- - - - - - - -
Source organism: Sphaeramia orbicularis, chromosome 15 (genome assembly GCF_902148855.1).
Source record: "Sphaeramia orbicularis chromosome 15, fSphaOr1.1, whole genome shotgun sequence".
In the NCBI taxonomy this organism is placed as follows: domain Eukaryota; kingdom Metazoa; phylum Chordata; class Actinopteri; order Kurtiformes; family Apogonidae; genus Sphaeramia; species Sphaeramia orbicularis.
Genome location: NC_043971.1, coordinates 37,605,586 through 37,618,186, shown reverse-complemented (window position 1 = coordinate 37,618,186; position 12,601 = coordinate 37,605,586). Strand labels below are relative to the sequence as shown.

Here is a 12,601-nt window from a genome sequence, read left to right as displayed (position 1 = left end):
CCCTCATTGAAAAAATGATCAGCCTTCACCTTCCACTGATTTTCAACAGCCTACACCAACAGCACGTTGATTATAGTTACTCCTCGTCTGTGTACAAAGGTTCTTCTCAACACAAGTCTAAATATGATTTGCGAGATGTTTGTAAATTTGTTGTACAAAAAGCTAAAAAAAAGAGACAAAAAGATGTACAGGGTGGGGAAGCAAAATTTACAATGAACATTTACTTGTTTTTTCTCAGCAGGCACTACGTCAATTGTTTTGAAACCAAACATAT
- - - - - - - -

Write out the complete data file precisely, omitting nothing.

Source organism: Sphaeramia orbicularis, chromosome 15 (genome assembly GCF_902148855.1).
Source record: "Sphaeramia orbicularis chromosome 15, fSphaOr1.1, whole genome shotgun sequence".
In the NCBI taxonomy this organism is placed as follows: domain Eukaryota; kingdom Metazoa; phylum Chordata; class Actinopteri; order Kurtiformes; family Apogonidae; genus Sphaeramia; species Sphaeramia orbicularis.
Genome location: NC_043971.1, coordinates 37,605,586 through 37,618,186, shown reverse-complemented (window position 1 = coordinate 37,618,186; position 12,601 = coordinate 37,605,586). Strand labels below are relative to the sequence as shown.

Here is a 12,601-nt window from a genome sequence, read left to right as displayed (position 1 = left end):
CCCTCATTGAAAAAATGATCAGCCTTCACCTTCCACTGATTTTCAACAGCCTACACCAACAGCACGTTGATTATAGTTACTCCTCGTCTGTGTACAAAGGTTCTTCTCAACACAAGTCTAAATATGATTTGCGAGATGTTTGTAAATTTGTTGTACAAAAAGCTAAAAAAAAGAGACAAAAAGATGTACAGGGTGGGGAAGCAAAATTTACAATGAACATTTACTTGTTTTTTCTCAGCAGGCACTACGTCAATTGTTTTGAAACCAAACATAT